Buying plastic encourages mining oil, meaning plastic water bottles contribute to environmental degradation from the use of oil, and often oil industry environmental toxins harm our health. But, wait, that's not all.
Bottled water is not necessarily safe or clean.
Municipal water is tightly regulated by the EPA. Municipal water quality is measured many times a day, with reports publicly available on EPA websites. Productized bottled water is not regulated at all. Period. The agency which would regulate bottled water is the FDA, and they have only one person on the job. Part time.
It's starting to be understood that chemicals in the plastic leech into water. It's especially bad if the plastic gets heated. For example, left in a car trunk on a hot day.
This effect is true not just for water bottles, but any plastic container. What kind of container do YOU use to store left-overs? Do you nuke left-overs in the microwave? How many plastic chemicals go into your food when you do so?
It appears to not be well studied or understood, but Phthalates (Polyethylene terephthalate) easily leach out of plastics and are routinely found in human bodies. It's thought to be an endrocine disrupter and may be complicit in things like obesity.
Some water bottles (like the 5 gallon jugs) are made from Bisphenol A. In September 2010, Canada became the first country to declare BPA as a toxic substance. In the European Union and Canada BPA use is banned in baby bottles.
The movie shows congressional testimony where the FDA is made out to be a major villain covering up a major catastrophic problem about BPA. The FDA apparently only looks at industry scientific studies to determine safety, and has ignored studies from independent scientists, studies that have shown BPA to be incredibly dangerous.
Recycling and the islands of plastic in the ocean
Over the last few years, marine scientists have found great big garbage patches (gyres) floating in the oceans. Discarded plastic doesn't always get recycled. It's estimated that in the U.S. only 20% of water bottles are recycled, despite them being 100% recyclable. The bottles either end up in landfills, or incinerated, and some end up in the ocean.
Plastics in the ocean break down becoming shards of plastic, and the fish are swimming in a soup of plastic. What used to be oceans full of plankton are now filled with plastic, and that plastic is entering the food chain. There's already a risk that by 2050 there will be no fish left in the ocean, and this is one piece in the chain of causation. (see: Why is the world's biggest landfill in the Pacific Ocean? and 'Only 50 years left' for sea fish)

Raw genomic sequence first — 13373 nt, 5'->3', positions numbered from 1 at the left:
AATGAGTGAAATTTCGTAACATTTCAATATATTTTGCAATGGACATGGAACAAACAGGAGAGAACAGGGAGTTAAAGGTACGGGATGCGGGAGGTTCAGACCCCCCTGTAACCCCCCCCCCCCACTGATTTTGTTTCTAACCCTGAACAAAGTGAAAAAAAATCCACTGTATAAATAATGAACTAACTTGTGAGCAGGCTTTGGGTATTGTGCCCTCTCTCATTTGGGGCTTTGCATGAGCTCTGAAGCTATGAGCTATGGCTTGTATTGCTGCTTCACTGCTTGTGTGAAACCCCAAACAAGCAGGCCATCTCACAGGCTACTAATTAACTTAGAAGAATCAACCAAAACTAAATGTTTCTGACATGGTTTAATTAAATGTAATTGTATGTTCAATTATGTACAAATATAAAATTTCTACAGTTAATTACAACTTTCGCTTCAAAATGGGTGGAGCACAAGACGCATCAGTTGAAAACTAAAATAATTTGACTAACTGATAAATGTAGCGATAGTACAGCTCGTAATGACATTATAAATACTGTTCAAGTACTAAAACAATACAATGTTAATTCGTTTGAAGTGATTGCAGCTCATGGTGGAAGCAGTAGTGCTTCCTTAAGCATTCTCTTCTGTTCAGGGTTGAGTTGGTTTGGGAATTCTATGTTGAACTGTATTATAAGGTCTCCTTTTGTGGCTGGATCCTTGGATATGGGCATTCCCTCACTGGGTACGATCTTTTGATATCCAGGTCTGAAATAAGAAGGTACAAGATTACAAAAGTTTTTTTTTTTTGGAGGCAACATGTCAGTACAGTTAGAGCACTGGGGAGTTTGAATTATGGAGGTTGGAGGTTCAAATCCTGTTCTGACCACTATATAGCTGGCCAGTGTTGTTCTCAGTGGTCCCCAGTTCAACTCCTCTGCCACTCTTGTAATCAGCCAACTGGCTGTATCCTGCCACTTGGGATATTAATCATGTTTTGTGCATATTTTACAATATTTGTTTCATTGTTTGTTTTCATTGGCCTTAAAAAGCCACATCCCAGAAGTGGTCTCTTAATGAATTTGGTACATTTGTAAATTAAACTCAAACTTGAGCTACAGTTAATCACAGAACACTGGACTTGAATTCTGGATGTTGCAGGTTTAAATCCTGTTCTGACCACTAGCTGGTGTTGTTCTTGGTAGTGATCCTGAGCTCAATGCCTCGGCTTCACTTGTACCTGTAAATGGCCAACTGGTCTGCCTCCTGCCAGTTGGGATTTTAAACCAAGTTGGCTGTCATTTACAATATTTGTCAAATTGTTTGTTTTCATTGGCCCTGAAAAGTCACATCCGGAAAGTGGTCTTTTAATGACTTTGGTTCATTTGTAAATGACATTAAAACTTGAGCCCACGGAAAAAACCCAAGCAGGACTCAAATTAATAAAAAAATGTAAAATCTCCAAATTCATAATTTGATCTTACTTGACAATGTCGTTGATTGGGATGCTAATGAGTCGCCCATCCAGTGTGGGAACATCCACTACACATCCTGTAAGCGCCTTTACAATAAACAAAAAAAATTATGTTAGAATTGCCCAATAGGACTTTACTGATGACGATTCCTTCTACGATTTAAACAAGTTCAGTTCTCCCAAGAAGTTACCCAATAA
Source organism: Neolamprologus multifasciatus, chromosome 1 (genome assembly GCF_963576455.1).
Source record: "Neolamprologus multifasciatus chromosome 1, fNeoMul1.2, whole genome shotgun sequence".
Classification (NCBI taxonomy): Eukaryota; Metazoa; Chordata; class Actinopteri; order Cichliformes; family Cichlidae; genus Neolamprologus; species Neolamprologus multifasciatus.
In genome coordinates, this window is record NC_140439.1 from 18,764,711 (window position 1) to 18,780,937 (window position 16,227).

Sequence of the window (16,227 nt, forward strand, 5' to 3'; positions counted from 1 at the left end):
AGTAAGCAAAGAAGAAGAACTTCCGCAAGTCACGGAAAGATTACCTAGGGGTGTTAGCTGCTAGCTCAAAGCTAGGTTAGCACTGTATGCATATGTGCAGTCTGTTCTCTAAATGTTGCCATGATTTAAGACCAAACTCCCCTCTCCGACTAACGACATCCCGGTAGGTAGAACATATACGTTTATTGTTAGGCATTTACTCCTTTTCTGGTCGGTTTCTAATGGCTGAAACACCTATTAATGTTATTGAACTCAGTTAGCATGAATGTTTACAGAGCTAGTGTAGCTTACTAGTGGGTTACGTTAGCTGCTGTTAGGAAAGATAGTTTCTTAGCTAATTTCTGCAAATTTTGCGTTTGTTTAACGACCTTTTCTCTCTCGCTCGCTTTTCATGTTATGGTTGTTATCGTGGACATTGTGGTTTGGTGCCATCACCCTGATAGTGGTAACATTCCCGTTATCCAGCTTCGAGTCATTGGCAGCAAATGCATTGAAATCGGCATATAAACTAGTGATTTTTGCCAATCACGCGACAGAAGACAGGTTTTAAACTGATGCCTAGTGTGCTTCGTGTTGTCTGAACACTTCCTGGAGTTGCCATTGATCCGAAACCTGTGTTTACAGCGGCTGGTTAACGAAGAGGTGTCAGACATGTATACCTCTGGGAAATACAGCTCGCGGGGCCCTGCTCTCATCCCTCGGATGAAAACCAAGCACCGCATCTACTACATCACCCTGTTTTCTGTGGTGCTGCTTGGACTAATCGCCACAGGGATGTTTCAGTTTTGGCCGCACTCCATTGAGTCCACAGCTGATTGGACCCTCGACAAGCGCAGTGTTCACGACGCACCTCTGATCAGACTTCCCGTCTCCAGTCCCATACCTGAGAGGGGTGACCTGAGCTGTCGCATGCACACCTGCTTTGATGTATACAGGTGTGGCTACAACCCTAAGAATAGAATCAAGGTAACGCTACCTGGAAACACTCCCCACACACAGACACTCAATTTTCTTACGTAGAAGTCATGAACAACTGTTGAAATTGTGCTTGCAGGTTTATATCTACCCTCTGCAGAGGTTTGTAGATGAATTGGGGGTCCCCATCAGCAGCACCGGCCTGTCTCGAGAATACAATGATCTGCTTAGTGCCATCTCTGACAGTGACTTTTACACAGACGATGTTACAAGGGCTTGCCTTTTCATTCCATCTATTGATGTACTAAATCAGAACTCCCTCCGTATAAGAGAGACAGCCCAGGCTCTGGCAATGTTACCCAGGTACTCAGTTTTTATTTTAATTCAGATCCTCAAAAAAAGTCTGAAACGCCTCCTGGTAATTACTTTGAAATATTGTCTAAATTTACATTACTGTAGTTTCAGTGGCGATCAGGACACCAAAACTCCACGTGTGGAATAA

One highly successful program at encouraging recycling is the Container Deposit Systems (or Container Deposit Legislation). This is the fine print on bottles stating that, in certain states, the bottle will earn a five or ten cent fee because of a deposit paid by the manufacturer. This pays for the whole of the recycling system and results in high recycling rates, in states with the system. But the beverage companies fight container deposit legislation, because it costs them money.
Our right to protest
Do we have a right to protest the current state of affairs if we continue to buy bottled water?
The companies selling us this stuff continue doing so because we buy it. If we stop buying it, they'll stop making it. Right?
The laws governing access to water appear to be murky. For example the movie states that surface water (lakes, rivers, oceans) are a "public trust" while sub-surface water is not so carefully governed. In Maine they have a system of "absolute domain" which is described to mean that "he who has the biggest pump wins".
Water is a basic need for life. Humans quickly die without water, and water systems can easily spread disease. Modern water systems were a huge advance for public health. But today we risk corporations gaining control over this basic need.
The movie, Tapped, does a great job at opening ones eyes to the dangers outlined above.